Indian women are no strangers to misogyny; they continue to grapple with its hateful offshoots in real life and aren't spared on the world wide web either, where having an opinion as a female invites ceaseless, often sexual trolling - mostly from men. Two recent targets have been actors Priyanka Chopra and Fatima Sana Shaikh. While Chopra was informed she mustn't put her legs on display while meeting the PM, Shaikh was trolled for posing in a monokini during the holy month of Ramzan. Such instances aren't isolated. mid-day deconstructs the web of online misogyny.
Fatima Sana Shaikh
Trolled for: Posting a photo where she's wearing a bathing suit on Instagram
Trollspeak: 'I myself loved fatima in dangal but this kind of post in Ramadan was not expected from actress like her'
'Fatima shame on u at least u could have think of Ramadan' (sic)
Fatima uploaded several other pictures on Instagram later, but none in response to the comments she'd received. She did not respond to mid-day's requests for a comment.
Trolled for: The daughter of a Kargil hero was turned into a meme for advocating against war with Pakistan. She was also trolled for supporting a campaign against ABVP's alleged violence in DU.
Trollspeak: Memes were made out of her campaign for peace with celebrities like cricketer Virender Sehwag and actor Randeep Hooda joining the brigade.
Kaur told mid-day, "When the trolling was at its peak, I stopped looking at things on the Internet. I think once you understand that it's not personal hatred, but propaganda, you don't really look at it the same way. There is definitely need for better cyber laws, especially when it comes to trolling. Hate comments need to be looked into with urgency."
Trolled for: Wearing a dress while meeting Prime Minister Narendra Modi in Germany.
Trollspeak: "Good you met PM in Berlin, but could have worn a respectable costume. Hope he was not interested in your dirty legs?
"Wear proper dress. Mean full body covered. When you are meeting PM of India." (sic)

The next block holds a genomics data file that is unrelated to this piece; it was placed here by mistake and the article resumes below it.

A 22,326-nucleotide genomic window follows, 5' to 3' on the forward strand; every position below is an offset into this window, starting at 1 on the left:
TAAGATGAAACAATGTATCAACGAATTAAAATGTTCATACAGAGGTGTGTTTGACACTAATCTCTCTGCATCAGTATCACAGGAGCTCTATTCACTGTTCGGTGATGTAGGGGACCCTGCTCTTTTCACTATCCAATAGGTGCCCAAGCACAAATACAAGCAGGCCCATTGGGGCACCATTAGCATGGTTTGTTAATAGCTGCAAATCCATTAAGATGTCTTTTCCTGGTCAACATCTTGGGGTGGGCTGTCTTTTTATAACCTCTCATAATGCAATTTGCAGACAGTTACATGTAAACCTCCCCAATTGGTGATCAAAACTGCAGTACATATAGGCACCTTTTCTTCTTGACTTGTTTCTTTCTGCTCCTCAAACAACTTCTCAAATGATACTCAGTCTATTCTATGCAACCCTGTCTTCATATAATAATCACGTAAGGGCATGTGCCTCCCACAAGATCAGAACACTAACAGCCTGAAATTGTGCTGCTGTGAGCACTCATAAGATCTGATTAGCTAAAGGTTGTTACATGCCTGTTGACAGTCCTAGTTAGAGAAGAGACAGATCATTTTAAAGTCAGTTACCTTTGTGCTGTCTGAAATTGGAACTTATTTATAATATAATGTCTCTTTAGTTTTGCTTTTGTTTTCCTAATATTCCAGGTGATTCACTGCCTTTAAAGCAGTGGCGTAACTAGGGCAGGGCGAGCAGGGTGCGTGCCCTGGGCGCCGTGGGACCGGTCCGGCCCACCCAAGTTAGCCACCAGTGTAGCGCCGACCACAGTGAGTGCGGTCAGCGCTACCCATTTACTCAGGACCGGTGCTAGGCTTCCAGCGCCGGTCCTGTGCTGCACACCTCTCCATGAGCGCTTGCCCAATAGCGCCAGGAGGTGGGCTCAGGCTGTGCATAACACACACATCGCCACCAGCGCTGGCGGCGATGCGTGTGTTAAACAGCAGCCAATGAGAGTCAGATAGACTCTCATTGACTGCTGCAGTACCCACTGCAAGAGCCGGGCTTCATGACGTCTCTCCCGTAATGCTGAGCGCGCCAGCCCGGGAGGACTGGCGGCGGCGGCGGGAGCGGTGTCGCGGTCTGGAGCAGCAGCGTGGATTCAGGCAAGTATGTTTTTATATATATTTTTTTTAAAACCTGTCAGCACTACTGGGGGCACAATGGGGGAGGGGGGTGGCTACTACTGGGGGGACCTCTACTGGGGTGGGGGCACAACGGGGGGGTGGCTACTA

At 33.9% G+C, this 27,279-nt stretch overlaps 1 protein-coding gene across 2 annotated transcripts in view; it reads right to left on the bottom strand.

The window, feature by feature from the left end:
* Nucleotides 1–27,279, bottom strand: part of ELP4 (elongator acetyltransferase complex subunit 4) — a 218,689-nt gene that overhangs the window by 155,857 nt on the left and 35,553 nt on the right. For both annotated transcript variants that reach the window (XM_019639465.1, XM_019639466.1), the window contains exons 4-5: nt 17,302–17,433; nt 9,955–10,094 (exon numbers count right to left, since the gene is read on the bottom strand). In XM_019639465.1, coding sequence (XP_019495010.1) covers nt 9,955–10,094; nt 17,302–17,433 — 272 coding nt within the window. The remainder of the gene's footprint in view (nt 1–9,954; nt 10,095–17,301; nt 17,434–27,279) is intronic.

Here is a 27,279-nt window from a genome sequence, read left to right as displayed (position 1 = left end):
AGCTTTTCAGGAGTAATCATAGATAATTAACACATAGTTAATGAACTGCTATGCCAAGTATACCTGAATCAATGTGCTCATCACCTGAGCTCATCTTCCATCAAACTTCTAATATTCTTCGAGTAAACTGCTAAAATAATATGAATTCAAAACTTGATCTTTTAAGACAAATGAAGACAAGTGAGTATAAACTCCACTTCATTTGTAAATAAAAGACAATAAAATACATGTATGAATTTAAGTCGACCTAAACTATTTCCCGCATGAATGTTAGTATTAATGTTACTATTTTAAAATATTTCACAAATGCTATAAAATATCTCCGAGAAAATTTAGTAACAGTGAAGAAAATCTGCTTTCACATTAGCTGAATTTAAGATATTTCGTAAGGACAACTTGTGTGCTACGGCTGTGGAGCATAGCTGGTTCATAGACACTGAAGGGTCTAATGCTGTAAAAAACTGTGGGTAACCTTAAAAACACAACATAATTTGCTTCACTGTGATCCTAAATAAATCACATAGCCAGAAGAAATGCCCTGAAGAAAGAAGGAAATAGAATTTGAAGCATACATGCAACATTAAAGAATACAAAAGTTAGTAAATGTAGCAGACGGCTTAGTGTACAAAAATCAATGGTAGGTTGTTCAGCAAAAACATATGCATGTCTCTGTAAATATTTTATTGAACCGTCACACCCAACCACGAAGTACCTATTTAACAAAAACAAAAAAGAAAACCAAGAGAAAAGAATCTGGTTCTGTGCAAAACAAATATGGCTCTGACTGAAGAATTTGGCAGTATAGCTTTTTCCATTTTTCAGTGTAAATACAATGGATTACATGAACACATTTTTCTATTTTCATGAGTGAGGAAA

A photo on Insta with mother Madhu Chopra, both of them baring their pins.
Trolled for: For her investigative journalism, which includes a book on the 2002 Gujarat riots, and for calling out Randeep Hooda and Virender Sehwag for trolling Gurmehar Kaur.
Trollspeak: "ISIS wud want her... for PR... (sex slaves, they have Indian-Pak moslem boys as)"
"Hi b*tch. Spread ur legs.
Filthy s**t." (sic)
Ayyub told mid-day, "The government should treat it as a criminal case. If our laws for molestation are so strong, why isn't a person who is baring his identity and issuing rape threats not taken seriously? Twitter and Facebook also have to do a very stringent check on what passes off as critique and what passes off as molestation."
Trolled for: Her cringe pop songs 'Selfie maine le li aaj', 'Daaru Daaru' and 'Swag Wali Topi'
Trollspeak: "Tujhe Delhi mein nanga karke selfie lunga...gana bandh kar" (sic)
Pooja told mid-day, "I don't read the negative comments, because I don't want them to affect me."
When online misogyny gets Dangerous
Gamergate: This 'movement' was started in 2014 by gamers to bring 'ethics' into games journalism. It all began with video game developer Zoe Quinn's (in pic) game Depression Quest, which divided the community; a lot of gaming critics liked it, but several male gamers didn't get on board. After her game became popular, Quinn's ex-boyfriend claimed she was cheating on him with five other men, one of whom is a journalist with a gaming site, to progress in her career. Quinn was then made a concentrated target of an online hate campaign, with rape and death threats being thrown at her, so much so that she was forced to leave her home and crash on friends' couches. Later, Gamergate targeted feminist critic and writer Anita Sarkeesian, who was also forced to leave her home on account of threats. The next target was gaming developer Brianna Wu, who was harassed because she tweeted against Gamergate, and was driven out of her home, too.
What is misogyny?
Oxford Dictionary defines misogyny as 'Dislike of, contempt for, or ingrained prejudice against women.' It originated in the mid 17th century: from Greek misos 'hatred' + gun 'woman'.
How are governments tackling online abuse?
>> In India, anti-cyber harassment laws are broadly covered under the Information Technology Act, 2000 and the Indian Penal Code.
>> The US has federal cyber-stalking laws since 2011, through which people using online tools for harassment can be prosecuted.
>> In July 2016, UK MP Maria Miller called for a levy on social media companies to pay for policing online abuse if they don't do enough to tackle the crimes.
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